“So, even though Blockbuster had a lot of data, a tremendous customer base and lots of smart people trying to do the right thing, they overlooked the notion of innovation in the physical-to-digital value chain space. And this is the Code Halo story in a nutshell, where Netflix understood very well how they could begin to compete, not only by mailing you a DVD, which was a little bit easier, but also by using the data and information that they’d learned over time to create a better customer experience.

“Now, they’re not just mailing out DVDs, they’re creating content; they have completely different distribution channels. And this goes back to the issue of creating business value. This shows how the move from a physical supply chain to a digital supply chain creates a tremendous amount of market disruption.”

The winners and the losers

So, what’s kicked all this off? Paul cites the development of new technologies and our rising expectations as both customers and professionals. Having an enriched experience at home on a Sunday evening – watching what we like on Nextflix, making purchases from our sofa through Amazon, easily connecting with friends via Facebook or Skype – makes us set the bar higher for our Monday morning at work – and vice versa.

Although there have already been some casualties from companies who have failed to adapt their business model, this market transformation is still in its early stages according to Paul, but businesses can start to get involved as soon as they like.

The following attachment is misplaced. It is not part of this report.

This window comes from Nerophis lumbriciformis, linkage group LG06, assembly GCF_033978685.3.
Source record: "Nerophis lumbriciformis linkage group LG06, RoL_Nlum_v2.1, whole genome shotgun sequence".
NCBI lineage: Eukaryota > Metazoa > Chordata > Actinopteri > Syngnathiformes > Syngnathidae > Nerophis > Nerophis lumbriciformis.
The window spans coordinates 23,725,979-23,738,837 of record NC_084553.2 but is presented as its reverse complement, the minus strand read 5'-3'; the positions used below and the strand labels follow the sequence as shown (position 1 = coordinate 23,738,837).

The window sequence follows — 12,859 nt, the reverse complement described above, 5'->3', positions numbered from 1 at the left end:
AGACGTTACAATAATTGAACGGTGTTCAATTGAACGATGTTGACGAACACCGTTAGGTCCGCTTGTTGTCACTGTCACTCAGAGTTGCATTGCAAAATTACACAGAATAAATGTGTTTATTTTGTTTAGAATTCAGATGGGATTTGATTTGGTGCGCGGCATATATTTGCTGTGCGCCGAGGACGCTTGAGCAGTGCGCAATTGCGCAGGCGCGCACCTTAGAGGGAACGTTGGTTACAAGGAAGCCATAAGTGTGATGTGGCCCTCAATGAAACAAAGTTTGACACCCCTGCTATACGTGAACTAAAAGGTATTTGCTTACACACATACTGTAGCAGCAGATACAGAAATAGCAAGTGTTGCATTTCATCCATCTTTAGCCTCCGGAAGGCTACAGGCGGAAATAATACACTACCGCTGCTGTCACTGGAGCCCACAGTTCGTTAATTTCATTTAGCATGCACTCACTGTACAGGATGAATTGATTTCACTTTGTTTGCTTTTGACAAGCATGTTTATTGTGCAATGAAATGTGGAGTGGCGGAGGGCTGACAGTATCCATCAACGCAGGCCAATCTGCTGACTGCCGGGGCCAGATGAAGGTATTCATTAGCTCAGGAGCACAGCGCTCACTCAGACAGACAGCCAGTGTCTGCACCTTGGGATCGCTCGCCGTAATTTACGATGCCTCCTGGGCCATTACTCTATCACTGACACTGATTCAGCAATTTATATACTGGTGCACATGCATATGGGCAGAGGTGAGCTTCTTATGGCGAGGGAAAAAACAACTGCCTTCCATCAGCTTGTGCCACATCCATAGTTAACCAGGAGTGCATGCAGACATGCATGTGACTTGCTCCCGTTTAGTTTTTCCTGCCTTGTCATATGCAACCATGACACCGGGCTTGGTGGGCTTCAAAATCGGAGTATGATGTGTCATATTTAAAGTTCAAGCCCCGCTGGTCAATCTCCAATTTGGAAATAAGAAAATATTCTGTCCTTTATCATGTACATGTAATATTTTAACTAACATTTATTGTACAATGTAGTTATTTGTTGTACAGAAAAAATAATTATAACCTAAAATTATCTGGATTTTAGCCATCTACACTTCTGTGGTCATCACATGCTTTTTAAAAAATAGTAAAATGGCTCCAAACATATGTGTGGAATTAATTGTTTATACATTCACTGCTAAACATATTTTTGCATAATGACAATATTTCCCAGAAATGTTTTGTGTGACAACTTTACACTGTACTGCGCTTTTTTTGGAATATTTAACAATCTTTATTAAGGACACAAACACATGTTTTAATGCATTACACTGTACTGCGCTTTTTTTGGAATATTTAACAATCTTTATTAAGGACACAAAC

“[Businesses] can begin to explore and innovate how they can deploy Code Halo thinking right now, today, without a huge amount of expense or a huge amount of time,” he says. “If you ask how to understand and your customer experience better, and improve it – how to process a claim in insurance better and use that as a competitive differentiator or how to do finance and accounting in a much more efficient and elegant way, for instance – leaders can pick up a process and get pretty tactical pretty quickly. They can ask themselves how Code Halo thinking can improve how they work. That’s a great way to start – and they don’t have to wait, they can do that tomorrow.”

It’s important to remember, when looking at ways to use this consumer data, that the notion of trust is an overarching success factor. “In the world of Code Halos, security, compliance and privacy become absolutely central to every conversation,” asserts Paul.

He continues: “It’s building solutions that allow participants – whether it’s a consumer or another business – to opt in or opt out of sharing data; it’s being very transparent in terms of what kind of value you’re giving in exchange for the data you’re acquiring, and asking people to share. That notion of earning and keeping trust in a transparent world, we think, is one of the main things that decision makers should consider when they being to move through the Code Halo journey.”

Replies (0)

Please login or register to join the discussion.

There are currently no replies, be the first to post a reply.